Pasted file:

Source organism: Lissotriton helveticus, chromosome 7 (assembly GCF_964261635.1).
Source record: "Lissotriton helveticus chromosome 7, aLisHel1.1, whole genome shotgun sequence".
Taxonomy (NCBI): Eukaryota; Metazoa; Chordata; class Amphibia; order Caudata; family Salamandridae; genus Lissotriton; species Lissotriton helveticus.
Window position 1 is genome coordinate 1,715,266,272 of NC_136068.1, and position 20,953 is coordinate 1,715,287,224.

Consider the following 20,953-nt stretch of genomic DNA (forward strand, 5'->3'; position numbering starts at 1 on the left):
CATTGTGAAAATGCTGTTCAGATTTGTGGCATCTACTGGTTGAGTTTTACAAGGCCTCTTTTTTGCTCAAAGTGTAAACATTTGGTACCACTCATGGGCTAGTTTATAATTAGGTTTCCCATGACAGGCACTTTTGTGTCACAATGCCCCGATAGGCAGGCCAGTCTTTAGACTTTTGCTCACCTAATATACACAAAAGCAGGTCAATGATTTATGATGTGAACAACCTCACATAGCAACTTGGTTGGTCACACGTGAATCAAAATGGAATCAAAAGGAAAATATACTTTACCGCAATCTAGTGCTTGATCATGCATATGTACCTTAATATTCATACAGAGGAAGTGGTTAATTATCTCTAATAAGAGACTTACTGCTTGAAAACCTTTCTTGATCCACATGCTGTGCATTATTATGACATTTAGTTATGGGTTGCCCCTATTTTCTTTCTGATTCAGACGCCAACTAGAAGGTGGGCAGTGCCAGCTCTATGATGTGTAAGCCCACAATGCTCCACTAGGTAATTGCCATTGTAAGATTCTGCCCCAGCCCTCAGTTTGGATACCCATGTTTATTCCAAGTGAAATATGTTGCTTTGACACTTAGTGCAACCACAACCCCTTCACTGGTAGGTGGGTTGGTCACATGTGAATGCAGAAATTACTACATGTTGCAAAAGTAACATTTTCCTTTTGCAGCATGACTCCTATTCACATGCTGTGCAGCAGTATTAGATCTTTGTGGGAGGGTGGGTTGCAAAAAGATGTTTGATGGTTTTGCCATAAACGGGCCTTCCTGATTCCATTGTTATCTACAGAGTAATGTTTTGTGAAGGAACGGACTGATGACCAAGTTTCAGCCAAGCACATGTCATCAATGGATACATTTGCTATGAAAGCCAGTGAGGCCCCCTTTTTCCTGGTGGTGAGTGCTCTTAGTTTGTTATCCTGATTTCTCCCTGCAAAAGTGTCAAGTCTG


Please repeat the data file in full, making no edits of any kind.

Source organism: Lissotriton helveticus, chromosome 7 (assembly GCF_964261635.1).
Source record: "Lissotriton helveticus chromosome 7, aLisHel1.1, whole genome shotgun sequence".
Taxonomy (NCBI): Eukaryota; Metazoa; Chordata; class Amphibia; order Caudata; family Salamandridae; genus Lissotriton; species Lissotriton helveticus.
Window position 1 is genome coordinate 1,715,266,272 of NC_136068.1, and position 20,953 is coordinate 1,715,287,224.

Consider the following 20,953-nt stretch of genomic DNA (forward strand, 5'->3'; position numbering starts at 1 on the left):
CATTGTGAAAATGCTGTTCAGATTTGTGGCATCTACTGGTTGAGTTTTACAAGGCCTCTTTTTTGCTCAAAGTGTAAACATTTGGTACCACTCATGGGCTAGTTTATAATTAGGTTTCCCATGACAGGCACTTTTGTGTCACAATGCCCCGATAGGCAGGCCAGTCTTTAGACTTTTGCTCACCTAATATACACAAAAGCAGGTCAATGATTTATGATGTGAACAACCTCACATAGCAACTTGGTTGGTCACACGTGAATCAAAATGGAATCAAAAGGAAAATATACTTTACCGCAATCTAGTGCTTGATCATGCATATGTACCTTAATATTCATACAGAGGAAGTGGTTAATTATCTCTAATAAGAGACTTACTGCTTGAAAACCTTTCTTGATCCACATGCTGTGCATTATTATGACATTTAGTTATGGGTTGCCCCTATTTTCTTTCTGATTCAGACGCCAACTAGAAGGTGGGCAGTGCCAGCTCTATGATGTGTAAGCCCACAATGCTCCACTAGGTAATTGCCATTGTAAGATTCTGCCCCAGCCCTCAGTTTGGATACCCATGTTTATTCCAAGTGAAATATGTTGCTTTGACACTTAGTGCAACCACAACCCCTTCACTGGTAGGTGGGTTGGTCACATGTGAATGCAGAAATTACTACATGTTGCAAAAGTAACATTTTCCTTTTGCAGCATGACTCCTATTCACATGCTGTGCAGCAGTATTAGATCTTTGTGGGAGGGTGGGTTGCAAAAAGATGTTTGATGGTTTTGCCATAAACGGGCCTTCCTGATTCCATTGTTATCTACAGAGTAATGTTTTGTGAAGGAACGGACTGATGACCAAGTTTCAGCCAAGCACATGTCATCAATGGATACATTTGCTATGAAAGCCAGTGAGGCCCCCTTTTTCCTGGTGGTGAGTGCTCTTAGTTTGTTATCCTGATTTCTCCCTGCAAAAGTGTCAAGTCTG